1. Major contributions of F. W. Taylor and Henry Fayol to theDevelopment of Management.Answer:                            ...
 He identified the causes for losses in productivity as:1 The ignorance of employers and workmen about what a proper time...
Contribution of Hanry FayolFayol’s Biography (1841-1925)Henri Fayol, a French industrialist is regarded as the founder of ...
Communication should go along this chain. To avoid delays, cross communications canbe allowed if agreed by all involved pa...
 Here’s a table is given to show the contribution of F.W. Taylor and Hanry Fayolat a glance;Name and Major work          ...
2. Elton Mayo & the major phases of Hawthorne Studies.Elton Mayo’s Biography (1880-1949)Elton Mayo was born in 1880 in Ade...
The Hawthorne StudiesThese Studies were conducted during 1924-1932. The initial objective was to study theeffect of illumi...
 Second Relay Assembly Group:The researcher was devised to re-test some other factors on other groups. For testing theeff...
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A study on management

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Mohammad Robiul Alam
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A study on management

  1. 1. 1. Major contributions of F. W. Taylor and Henry Fayol to theDevelopment of Management.Answer: Contribution of F.W. TaylorTaylor’s Biography (1856-1915)Frederick Taylor is known as the "father of scientific management." Taylor began workat the age of 18 as an apprentice to a pattern maker, and as a machinist. He later joinedthe Midvale Steel Company as a laborer rising in eight years to chief engineer. Duringthis period at the steel mill, he performed exhaustive experiments on worker productivity,and tested what he called the "task system," later developing into the Taylor System,and eventually progressing into scientific management. His experiments involveddetermining the best way of performing each work operation, the time it required,materials needed, and the work sequence. He sought to establish a clear division of laborbetween management and employees.Taylors task management methodology rests on a fundamental belief that management,the entrepreneurs in Taylors day, were not only superior intellectually to the averageemployee, but had a positive duty to supervise them and organize their work activities toeliminate what Taylor called "the natural tendency of workers to soldier" on the job.In 1911, a paper Taylor originally prepared for presentation to the American Society ofMechanical Engineers was published as The Principles of Scientific Management.Taylor positioned scientific management as the best management approach for achievingproductivity increases. It rested on the managers superior ability and responsibility toapply systematic knowledge to the organizational work setting. Key thoughtsTaylor saw that enormous amounts of resources, both material and human, weredilapidated through sub-optimum usage. He thought that replacing rule-of-thumb withscientifically developed methods and promoting cooperation between labor andmanagement, those productivity losses could be overcome, and at the same time thehighest degree of prosperity for employer, employees and society obtained.He maintained that “The principal object of management should be to secure themaximum prosperity for the employer coupled with the maximum prosperity for theemployees”. Those highest wages and highest profits would only be obtained at the peakproductivity of men and machines. The four necessary conditions for achievingmaximum productivity were “a large daily task, standard conditions, pay for success andloss in case of failure”.He also pointed out that the principal recipients of the lower production costs achievedwhen working at maximum efficiency were the general public, profiting from thereduction of prices and widespread affordability of goods. A Study of Mohammad Robiul Alam 1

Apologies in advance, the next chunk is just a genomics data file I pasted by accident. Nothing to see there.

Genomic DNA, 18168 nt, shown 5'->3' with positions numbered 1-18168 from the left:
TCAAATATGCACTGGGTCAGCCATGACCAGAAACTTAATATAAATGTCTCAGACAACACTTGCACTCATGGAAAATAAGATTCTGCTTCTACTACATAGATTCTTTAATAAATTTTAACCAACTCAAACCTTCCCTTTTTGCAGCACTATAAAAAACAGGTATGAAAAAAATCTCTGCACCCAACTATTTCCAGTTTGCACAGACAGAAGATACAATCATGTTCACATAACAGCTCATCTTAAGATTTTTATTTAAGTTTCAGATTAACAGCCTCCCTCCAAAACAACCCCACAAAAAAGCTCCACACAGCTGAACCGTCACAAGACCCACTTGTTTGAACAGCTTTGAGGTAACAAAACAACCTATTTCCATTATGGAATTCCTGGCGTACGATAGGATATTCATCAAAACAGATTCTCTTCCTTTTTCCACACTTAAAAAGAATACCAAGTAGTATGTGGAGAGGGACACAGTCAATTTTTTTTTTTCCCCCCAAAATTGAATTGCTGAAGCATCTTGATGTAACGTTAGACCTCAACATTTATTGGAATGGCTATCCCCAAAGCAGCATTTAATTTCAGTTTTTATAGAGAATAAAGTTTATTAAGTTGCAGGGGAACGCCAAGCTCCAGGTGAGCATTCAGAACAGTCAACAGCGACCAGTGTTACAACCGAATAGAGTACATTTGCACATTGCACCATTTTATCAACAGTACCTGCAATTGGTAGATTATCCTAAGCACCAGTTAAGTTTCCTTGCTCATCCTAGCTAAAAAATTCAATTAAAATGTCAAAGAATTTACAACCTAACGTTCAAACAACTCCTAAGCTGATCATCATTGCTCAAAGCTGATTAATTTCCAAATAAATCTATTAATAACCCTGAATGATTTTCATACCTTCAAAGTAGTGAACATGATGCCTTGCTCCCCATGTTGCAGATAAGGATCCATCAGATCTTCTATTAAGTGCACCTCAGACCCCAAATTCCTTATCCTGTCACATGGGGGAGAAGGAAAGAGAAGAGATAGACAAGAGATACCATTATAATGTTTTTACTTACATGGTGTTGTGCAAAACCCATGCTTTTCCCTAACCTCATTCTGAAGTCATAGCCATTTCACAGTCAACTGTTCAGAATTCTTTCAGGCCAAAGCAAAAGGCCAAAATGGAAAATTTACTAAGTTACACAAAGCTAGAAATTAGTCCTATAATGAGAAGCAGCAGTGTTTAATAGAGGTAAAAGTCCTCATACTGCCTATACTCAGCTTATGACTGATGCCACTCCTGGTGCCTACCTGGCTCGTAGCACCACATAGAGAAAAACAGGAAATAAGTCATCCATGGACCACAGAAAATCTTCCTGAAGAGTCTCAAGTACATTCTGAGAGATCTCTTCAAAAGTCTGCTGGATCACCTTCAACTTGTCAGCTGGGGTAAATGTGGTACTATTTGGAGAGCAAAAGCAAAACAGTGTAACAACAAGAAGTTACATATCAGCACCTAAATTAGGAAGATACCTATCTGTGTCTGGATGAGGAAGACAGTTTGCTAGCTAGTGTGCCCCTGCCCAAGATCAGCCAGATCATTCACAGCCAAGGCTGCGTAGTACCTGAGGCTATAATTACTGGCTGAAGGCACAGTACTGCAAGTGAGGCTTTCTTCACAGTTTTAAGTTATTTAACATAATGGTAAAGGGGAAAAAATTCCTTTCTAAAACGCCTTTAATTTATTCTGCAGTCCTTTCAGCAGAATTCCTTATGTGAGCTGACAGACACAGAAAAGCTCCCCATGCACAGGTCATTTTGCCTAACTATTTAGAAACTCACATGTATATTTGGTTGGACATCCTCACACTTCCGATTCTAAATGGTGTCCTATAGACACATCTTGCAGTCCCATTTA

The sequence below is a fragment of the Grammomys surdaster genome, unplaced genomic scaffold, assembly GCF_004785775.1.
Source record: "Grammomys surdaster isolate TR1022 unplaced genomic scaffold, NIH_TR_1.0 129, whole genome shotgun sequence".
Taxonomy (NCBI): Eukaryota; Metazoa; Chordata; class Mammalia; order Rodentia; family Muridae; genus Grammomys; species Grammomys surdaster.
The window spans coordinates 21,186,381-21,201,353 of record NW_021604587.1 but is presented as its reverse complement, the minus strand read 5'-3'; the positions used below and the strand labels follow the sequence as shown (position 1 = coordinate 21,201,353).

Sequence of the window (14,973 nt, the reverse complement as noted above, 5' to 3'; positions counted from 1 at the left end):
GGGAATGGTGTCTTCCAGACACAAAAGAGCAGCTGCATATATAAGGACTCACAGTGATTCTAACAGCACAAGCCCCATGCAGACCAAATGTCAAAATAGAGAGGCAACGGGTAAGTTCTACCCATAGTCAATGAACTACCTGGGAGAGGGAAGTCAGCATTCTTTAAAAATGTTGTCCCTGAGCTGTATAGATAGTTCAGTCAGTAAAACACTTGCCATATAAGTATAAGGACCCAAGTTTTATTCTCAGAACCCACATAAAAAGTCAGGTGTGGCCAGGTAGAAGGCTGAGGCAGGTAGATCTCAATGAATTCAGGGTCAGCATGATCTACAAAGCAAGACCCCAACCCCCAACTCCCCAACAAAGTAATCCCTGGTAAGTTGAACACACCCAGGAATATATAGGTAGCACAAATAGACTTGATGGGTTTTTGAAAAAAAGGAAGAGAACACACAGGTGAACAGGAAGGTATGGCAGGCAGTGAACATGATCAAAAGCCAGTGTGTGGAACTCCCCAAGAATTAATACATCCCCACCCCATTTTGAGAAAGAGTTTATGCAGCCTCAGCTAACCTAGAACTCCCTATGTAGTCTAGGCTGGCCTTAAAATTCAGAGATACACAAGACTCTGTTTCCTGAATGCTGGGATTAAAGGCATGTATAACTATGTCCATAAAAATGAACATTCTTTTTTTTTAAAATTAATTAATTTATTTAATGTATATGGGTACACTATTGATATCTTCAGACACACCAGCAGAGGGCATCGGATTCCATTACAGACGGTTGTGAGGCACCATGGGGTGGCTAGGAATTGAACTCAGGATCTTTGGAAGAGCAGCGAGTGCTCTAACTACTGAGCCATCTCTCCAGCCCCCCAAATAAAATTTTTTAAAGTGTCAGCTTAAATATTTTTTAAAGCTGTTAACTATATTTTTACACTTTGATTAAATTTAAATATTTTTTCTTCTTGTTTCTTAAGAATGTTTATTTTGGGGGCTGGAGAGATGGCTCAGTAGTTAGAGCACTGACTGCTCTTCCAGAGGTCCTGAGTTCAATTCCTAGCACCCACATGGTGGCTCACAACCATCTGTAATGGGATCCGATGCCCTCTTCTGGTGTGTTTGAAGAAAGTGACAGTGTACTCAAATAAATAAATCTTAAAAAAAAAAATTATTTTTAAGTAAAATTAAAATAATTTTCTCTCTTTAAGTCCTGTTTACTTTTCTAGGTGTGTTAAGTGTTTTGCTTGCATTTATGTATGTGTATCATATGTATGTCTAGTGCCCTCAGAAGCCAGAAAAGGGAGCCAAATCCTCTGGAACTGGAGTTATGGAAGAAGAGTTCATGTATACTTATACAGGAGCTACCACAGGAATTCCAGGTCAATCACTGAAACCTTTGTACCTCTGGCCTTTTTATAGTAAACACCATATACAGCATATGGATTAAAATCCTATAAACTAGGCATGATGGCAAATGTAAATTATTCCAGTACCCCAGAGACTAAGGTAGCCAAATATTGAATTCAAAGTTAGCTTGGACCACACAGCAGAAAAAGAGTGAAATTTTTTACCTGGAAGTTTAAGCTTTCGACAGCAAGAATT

2. 2.  He identified the causes for losses in productivity as:1 The ignorance of employers and workmen about what a proper time for doing aspecific job is.2 The indifference of the employers and their ignorance as to the proper system ofmanagement to use, and furthermore their indifference as to the individual character oftheir men.He further stated four general principles upon which a scientific management systemshould be built:1. develop a science for each element of an individual’s work, which is to replacethe old rule-of-thumb judgment.2. scientifically select and then train and develop the worker3. heartily cooperate with the workers as to assure that the work is continuously beingdone in accordance to the scientific principles under it was designed.4. divide equally the burden of work, leaving the actual work to the men and giving themanagement the responsibility for most other tasks.As for the first principle, the management would first gather all the information about thebest current practice for a particular job, by the observation of the very best men in thespecialty. Then reduce every single job into components, then analyze for each of themthe best possible way, with least waste in motion and time, and lastly rearrange the piecesinto an optimum work sequence. The resultant optimized job would yield the maximumefficiency, since it had been stripped out of unnecessary movements and it would beperformed in the least possible time. Tools, jigs and aids should be redesigned in order tobe congruent with an optimum efficacy. This has been called “time and motion study”,and is often unfairly viewed as the only thing the Taylor system is about. A Study of Mohammad Robiul Alam 2